AUDITORS FOLLOWING press reports in recent months could be forgiven for feeling numb. Having been told they had had a “good crisis” in the immediate aftermath of the banking meltdown, they now find their position challenged on all sides.
How could auditors sign off bank audits, only to see banks fail months later? Are audits worthwhile? What do audits do and should they do something different?
Of course there is a degree of finger pointing in the responses to the crisis. Banks and their regulators haven’t looked very bright themselves. However, rather like a Molotov cocktail thrown into a smouldering grate, the crisis has acted as an accelerant, fanning the flames of a legitimate and overdue debate on the nature and purpose of audit and assurance.
The primary purpose of audit has been to validate financial statements, in order to give investors assurance of adequate stewardship and to indicate that reported earnings have some resilience. Through this periodic validation the audit has created a currency of trust that extends to the audited company’s other communications to the markets, in the safe knowledge that what company’s inform the market of has to reconcile with audited information in a relatively short timescale. This currency of trust was depreciating before the banking crisis. Why? Audit has not fundamentally changed – it may be more scientific, more sophisticated, more risk based and more technological – but it still aims to report in the same terms it always has – on whether, fundamentally, a set of accounts has been properly prepared under a particular accounting framework.
The rest of the world has changed. Listed companies communicate with markets and investors more frequently and more quickly. Most investment decisions are made without reference to accounts themselves – indeed most shareholders probably never see the annual reports, which go to nominee companies.
Additionally the world of accounting has become has become increasingly complex, most often in areas which company directors regard as peripheral at best – notional charges against income for share options, “fair values” of assets being incorporated into balance sheets for which no real market may exist, such as brands or customer lists, and so on.
Companies are therefore using their own performance measures, and a disconnect therefore arises between what may be presented at, for example, an analysts’ briefing and the accounts themselves. The currency of trust becomes over-extended.
As one moves away from the public company arena directors and owners are increasingly bewildered by accounting treatments. The likelihood is that they will be more bewildered when “IFRS for SMEs” is introduced. So there is a clear case for simplifying financial reporting: but is there more or less that auditors should do to re-establish the currency of trust irrespective of this?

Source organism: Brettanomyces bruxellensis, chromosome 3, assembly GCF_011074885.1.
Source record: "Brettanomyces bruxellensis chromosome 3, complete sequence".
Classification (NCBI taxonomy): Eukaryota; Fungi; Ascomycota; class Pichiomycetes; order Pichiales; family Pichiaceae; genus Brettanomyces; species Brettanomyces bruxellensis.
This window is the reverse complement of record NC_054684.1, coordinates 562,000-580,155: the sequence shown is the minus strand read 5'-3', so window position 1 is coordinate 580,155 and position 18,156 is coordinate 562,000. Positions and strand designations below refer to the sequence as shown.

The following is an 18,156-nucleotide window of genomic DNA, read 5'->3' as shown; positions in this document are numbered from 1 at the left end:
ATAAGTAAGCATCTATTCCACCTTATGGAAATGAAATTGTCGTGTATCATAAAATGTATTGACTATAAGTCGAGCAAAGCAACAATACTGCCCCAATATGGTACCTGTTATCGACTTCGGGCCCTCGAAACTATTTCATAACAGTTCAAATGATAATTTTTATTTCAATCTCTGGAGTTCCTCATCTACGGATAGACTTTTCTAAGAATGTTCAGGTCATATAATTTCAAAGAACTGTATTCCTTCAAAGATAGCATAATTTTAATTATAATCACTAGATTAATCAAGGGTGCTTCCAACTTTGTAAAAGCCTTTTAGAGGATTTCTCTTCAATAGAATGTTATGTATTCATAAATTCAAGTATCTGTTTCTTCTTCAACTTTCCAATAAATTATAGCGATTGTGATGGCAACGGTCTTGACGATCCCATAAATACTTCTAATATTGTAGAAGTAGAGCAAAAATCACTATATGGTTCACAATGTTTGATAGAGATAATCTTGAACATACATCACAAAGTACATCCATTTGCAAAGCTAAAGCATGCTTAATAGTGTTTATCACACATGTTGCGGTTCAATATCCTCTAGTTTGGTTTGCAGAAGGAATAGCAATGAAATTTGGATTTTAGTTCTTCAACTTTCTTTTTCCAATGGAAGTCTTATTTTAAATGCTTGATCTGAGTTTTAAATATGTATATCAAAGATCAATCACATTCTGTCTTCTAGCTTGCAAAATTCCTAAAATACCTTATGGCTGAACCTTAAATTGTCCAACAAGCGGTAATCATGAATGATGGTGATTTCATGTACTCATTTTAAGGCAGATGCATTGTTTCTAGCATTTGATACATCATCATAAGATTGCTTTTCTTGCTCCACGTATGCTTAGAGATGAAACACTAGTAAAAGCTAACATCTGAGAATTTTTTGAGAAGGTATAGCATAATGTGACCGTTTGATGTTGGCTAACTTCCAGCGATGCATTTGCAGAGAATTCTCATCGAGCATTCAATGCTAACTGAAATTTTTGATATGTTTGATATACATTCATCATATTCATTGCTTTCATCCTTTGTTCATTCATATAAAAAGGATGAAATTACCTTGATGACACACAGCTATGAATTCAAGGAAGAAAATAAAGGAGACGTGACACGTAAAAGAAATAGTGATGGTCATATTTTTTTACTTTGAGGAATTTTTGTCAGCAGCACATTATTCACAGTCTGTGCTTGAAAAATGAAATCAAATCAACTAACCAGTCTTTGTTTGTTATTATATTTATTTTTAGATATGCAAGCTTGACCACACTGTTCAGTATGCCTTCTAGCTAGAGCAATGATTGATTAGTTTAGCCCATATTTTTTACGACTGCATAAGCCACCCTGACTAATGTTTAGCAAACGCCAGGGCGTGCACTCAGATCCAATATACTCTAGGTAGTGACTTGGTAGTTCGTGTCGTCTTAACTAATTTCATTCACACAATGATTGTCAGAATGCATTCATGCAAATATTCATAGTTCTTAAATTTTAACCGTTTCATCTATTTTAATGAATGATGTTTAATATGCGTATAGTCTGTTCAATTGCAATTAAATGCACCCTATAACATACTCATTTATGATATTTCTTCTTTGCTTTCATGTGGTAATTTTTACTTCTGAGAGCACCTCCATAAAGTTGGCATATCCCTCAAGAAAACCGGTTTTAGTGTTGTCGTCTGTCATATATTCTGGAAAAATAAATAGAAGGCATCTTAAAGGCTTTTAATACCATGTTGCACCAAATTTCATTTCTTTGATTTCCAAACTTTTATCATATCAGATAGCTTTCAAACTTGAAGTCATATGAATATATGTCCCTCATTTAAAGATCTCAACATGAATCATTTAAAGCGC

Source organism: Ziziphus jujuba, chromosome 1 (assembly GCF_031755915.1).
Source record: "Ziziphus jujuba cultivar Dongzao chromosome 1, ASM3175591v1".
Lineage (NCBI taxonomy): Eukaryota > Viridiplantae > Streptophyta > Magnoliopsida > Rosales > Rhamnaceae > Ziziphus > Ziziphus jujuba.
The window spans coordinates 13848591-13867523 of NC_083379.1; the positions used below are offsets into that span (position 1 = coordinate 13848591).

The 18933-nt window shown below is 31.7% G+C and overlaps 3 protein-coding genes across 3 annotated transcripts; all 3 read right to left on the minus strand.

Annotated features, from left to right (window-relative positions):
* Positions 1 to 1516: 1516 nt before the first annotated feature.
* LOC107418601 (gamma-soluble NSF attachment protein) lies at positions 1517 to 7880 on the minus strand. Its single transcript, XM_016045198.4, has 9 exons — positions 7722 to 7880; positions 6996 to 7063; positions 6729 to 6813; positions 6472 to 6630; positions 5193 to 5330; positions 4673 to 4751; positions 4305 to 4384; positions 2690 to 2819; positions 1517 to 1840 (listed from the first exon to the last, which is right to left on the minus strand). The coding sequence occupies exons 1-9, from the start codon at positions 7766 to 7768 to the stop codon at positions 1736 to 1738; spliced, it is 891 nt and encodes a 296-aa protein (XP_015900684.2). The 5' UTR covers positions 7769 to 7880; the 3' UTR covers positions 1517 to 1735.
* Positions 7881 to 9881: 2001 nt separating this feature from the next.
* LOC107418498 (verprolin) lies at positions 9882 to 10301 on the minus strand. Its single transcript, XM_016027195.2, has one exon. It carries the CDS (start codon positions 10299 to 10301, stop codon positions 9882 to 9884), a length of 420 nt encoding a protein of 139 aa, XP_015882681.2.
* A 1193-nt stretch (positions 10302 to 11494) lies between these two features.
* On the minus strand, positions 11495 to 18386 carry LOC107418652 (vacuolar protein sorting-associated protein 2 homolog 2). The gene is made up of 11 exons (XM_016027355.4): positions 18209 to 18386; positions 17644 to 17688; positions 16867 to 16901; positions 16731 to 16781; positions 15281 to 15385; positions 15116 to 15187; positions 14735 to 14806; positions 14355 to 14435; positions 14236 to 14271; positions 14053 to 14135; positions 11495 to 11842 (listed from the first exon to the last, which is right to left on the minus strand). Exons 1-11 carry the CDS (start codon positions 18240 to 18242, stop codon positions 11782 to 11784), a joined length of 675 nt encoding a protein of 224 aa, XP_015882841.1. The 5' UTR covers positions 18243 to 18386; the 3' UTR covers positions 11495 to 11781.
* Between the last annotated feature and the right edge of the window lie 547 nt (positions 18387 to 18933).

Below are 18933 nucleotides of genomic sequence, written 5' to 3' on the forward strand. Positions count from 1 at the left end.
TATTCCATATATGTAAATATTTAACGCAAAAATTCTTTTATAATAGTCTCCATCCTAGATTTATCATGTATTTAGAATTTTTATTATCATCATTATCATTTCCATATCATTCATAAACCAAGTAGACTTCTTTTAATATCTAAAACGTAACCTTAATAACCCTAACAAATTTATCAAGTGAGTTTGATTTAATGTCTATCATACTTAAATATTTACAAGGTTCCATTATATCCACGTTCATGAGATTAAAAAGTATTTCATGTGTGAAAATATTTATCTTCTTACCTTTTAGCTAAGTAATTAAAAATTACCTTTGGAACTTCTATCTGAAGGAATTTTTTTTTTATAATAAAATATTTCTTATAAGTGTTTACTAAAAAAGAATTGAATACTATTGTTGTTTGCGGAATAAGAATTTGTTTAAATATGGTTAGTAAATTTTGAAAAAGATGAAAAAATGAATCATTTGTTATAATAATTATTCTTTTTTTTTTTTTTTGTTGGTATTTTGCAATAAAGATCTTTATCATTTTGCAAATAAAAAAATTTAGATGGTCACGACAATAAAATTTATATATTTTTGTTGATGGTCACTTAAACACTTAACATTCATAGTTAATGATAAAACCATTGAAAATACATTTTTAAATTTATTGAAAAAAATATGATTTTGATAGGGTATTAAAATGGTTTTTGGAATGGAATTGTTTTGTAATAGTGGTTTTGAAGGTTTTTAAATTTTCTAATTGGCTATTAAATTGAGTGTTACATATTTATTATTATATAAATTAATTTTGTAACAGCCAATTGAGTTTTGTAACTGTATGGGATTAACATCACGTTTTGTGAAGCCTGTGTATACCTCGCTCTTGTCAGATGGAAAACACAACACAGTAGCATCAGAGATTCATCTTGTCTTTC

There are a number of actions that could be taken to improve this position, as well as reducing complexity in reporting. Let’s look at two examples:
•?Requirements for audits. Why mandate an audit for all private companies? If owners and directors need external assurance they can contract for what they need. If lenders need it they can require appropriate assurance in the terms of lending. HMRC now carries out detailed reviews where it wishes to question tax returns. The same applies to subsidiaries of companies preparing group accounts. A change of substance in the statutory audit limits could save UK PLC a lot of money, reduce the burden of regulation, and take much commercial work out of the straight jacket of statute, without a proportional increase in risk.
•?Narrative assurance for FTSE companies. As well as wanting simplicity and comparability at the back end of the accounts there is a drive for clarity around the words in the front end. The market wants to be told the story about the company, its past, present and future, in a full and fair way. There is a substantial case for introducing assurance to FTSE companies narrative reporting and their other market communications. Such assurance needn’t be established under statute, allowing it to flex with challenging market needs. This would enable assurance reporting to be less formulaic then audit reports are, and to be discursive where needed.
These two changes are substantial. They imply the development of a tiered approach to assurance outside the core of statutory audit, which is available to supplement or replace the blanket “one size fits all” statutory duty. If properly developed (with users rather than practitioners’ requirements in mind) it should be possible to tightly define models of assurance that meet individual user groups’ needs and are appropriate to the scale and complexity of the business, focusing auditors on identified needs and away from a historical model that is outmoded and less and less appropriate in fostering trust in corporate reporting.
James Roberts is an audit partner at BDO
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